Skyways, Niazi Express and a couple others operate large, comfortable buses to Islamabad, Peshawar, Faisalabad and many other cities and towns from their own bus terminals near M2 Motorway Interchange. These services are rather affordable and convenient way of inter city travel.

Faisal Movers has its terminal on Bund Road. Its main branch is in Multan but in Lahore there is also a sub-terminal of Faisal Movers. Because of safe traveling and refreshment in bus it is very famous these days. Faisal Mover is less expensive than Daewoo but not other traveling companies. This is much comfortable and easy to go from Lahore to all famous cities of Pakistan i.e. Murree, Rawalpindi, Sahiwal, Multan, Dera Ghazi Khan.

Daewoo has its own terminal away from the main bus station on Ferozpur Road near Kalma Chowk. This terminal is only minutes away from famous Liberty Market, Gaddafi Stadium & other popular shopping areas. Clean, comfortable, air-conditioned coaches run regularly between Lahore to all major cities of Punjab, KP and Sindh including Karachi plus many smaller cities and towns such as Islamabad, Multan, Faisalabad and Peshawar. Daewoo is more expensive but much more comfortable and reliable than the competition. Between Lahore and Rawalpindi/Islamabad they have a 'Premium Plus service' which gives you a business class style seat and more space.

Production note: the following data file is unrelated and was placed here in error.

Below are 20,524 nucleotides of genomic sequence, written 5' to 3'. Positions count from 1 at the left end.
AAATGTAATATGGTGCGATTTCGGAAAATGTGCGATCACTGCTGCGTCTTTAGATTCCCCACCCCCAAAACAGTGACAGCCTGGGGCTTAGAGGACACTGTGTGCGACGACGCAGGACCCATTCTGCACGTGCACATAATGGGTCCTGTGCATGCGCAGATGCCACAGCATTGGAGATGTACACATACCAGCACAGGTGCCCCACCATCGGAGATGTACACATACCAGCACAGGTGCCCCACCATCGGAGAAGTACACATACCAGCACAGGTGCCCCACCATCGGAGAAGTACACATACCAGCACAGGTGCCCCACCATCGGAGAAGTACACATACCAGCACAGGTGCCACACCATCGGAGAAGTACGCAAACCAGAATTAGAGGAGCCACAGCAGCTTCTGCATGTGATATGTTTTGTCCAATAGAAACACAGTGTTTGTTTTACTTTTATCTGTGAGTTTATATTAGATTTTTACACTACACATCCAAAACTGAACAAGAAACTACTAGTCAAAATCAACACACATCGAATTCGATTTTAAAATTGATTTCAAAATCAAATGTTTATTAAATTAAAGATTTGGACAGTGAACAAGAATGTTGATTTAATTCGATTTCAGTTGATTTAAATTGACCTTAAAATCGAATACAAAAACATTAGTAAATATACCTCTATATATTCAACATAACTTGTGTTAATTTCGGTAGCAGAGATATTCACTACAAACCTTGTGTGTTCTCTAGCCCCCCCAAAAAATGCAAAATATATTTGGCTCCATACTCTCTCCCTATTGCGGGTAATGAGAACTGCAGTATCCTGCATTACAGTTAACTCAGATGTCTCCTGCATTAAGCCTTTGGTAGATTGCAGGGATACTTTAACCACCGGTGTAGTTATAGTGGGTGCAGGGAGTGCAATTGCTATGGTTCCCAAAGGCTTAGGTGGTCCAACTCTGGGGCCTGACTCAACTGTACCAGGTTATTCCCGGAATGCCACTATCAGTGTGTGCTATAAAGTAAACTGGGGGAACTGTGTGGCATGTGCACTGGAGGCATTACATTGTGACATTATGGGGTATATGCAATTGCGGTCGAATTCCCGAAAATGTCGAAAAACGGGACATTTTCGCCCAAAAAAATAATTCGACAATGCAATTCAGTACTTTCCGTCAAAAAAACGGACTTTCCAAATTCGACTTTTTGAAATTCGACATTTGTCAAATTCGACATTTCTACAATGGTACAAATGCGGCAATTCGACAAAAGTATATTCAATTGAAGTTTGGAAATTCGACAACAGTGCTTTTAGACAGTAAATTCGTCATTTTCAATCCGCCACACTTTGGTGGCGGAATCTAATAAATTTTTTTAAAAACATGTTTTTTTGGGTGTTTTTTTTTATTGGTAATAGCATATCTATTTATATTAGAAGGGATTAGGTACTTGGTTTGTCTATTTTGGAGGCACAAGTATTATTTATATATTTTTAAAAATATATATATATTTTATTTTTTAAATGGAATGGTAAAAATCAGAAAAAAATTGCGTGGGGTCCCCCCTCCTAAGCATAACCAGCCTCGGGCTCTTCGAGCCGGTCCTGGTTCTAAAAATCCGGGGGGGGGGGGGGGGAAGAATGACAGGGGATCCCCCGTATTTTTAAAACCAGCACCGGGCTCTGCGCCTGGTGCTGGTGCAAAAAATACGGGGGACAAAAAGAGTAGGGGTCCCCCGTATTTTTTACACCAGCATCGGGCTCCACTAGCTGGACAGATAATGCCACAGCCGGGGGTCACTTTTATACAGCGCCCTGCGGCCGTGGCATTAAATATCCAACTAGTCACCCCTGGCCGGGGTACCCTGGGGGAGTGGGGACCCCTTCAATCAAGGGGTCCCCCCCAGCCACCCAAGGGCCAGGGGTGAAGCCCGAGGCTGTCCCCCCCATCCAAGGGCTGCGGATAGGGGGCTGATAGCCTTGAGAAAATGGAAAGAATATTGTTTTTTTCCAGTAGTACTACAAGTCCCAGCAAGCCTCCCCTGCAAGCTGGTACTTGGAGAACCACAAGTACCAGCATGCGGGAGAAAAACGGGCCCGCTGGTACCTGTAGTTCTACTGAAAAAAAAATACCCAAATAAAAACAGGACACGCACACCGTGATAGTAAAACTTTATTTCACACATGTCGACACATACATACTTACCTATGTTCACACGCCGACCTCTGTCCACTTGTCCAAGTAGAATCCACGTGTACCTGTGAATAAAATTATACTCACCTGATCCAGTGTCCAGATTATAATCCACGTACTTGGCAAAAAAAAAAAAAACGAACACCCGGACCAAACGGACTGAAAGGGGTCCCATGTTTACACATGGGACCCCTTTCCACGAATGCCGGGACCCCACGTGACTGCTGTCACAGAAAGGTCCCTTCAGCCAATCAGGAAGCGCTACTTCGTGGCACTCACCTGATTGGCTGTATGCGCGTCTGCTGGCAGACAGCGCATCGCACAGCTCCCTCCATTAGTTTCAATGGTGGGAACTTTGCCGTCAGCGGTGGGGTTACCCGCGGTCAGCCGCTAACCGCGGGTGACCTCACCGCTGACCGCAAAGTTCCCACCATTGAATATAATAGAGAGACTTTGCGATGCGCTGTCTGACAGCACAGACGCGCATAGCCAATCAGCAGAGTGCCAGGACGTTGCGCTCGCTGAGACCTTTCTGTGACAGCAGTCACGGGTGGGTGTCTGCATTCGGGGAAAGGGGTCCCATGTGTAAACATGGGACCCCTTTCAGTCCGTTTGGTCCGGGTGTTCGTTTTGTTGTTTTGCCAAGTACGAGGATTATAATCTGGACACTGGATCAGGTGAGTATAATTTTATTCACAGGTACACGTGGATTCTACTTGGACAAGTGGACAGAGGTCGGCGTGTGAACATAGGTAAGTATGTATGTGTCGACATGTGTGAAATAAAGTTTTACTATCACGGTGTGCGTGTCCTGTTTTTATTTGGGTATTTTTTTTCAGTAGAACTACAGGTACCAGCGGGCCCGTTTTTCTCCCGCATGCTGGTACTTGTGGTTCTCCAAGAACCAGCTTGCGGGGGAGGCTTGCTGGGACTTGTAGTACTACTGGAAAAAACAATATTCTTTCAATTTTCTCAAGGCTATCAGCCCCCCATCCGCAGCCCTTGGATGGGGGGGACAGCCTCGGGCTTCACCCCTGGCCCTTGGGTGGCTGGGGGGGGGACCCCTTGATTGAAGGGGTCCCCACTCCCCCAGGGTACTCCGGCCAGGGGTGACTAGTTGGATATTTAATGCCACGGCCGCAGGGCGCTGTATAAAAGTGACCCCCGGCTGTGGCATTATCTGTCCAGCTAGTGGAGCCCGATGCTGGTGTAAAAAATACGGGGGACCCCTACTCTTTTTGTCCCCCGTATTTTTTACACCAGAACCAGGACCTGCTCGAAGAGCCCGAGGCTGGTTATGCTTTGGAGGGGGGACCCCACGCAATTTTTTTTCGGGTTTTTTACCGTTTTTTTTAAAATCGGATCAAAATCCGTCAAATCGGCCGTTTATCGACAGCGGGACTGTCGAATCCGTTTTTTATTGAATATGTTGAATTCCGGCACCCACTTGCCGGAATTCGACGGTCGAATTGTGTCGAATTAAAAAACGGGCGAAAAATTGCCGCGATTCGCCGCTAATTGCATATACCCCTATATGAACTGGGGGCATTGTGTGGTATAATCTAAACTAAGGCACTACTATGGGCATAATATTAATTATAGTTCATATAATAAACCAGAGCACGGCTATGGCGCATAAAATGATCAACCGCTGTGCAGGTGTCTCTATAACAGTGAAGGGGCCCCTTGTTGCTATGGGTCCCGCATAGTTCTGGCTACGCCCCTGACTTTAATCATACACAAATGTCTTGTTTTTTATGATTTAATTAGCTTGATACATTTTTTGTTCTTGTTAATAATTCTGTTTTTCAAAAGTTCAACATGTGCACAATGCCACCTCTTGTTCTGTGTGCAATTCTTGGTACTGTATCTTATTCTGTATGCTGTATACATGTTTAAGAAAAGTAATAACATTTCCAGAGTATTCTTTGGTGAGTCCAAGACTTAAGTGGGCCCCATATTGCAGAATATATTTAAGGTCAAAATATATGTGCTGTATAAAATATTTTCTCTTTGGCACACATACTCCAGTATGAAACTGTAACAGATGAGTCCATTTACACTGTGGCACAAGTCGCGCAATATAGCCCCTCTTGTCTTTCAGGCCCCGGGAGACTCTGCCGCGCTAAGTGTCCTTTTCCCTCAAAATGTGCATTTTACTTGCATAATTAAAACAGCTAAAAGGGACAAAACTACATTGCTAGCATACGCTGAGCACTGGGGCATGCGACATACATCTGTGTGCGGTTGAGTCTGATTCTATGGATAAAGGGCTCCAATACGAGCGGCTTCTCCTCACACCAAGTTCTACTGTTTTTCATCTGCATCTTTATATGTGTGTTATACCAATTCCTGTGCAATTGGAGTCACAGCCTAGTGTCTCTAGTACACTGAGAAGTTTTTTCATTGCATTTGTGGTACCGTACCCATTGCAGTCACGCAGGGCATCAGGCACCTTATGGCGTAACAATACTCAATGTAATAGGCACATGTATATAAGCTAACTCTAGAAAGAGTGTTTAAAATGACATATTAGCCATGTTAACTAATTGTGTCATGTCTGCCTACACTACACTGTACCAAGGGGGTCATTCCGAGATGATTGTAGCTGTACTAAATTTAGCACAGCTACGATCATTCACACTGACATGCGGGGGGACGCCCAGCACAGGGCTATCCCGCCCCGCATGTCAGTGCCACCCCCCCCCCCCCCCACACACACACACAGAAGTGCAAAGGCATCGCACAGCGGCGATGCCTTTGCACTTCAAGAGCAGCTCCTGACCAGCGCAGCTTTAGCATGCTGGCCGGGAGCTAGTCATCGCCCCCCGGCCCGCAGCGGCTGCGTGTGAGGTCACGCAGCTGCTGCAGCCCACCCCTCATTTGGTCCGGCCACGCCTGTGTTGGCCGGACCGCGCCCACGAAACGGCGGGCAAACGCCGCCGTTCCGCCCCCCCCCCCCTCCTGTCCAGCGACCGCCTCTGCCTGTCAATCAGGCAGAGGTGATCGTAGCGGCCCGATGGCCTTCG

Get around

 Climate Jan Feb Mar Apr May Jun Jul Aug Sep Oct Nov Dec
 
Daily highs (°C) 19.8 22.0 27.1 33.9 38.6 40.4 36.1 35.0 35.0 32.9 27.4 21.6
Nightly lows (°C) 5.9 8.9 14.0 19.6 23.7 23.4 26.9 26.9 24.4 18.2 11.6 6.8

Check Lahore's forecast at BBC Weather

Lahore is a huge and sprawling city. In the old town walking or a tuk-tuk are your only options. You get to see a lot more on foot, just remember to wear comfortable shoes if you are going to be walking a great distance. Other than in winter, it will be too hot to walk long distances during the day. Sunday mornings are quiet and are a good time to explore.

Locals are generally helpful in providing directions to well-known spots. However, you should still ask two or three people to confirm the address, especially if you are driving. Using the GPS function on your phone can also be helpful.

By auto-rickshaw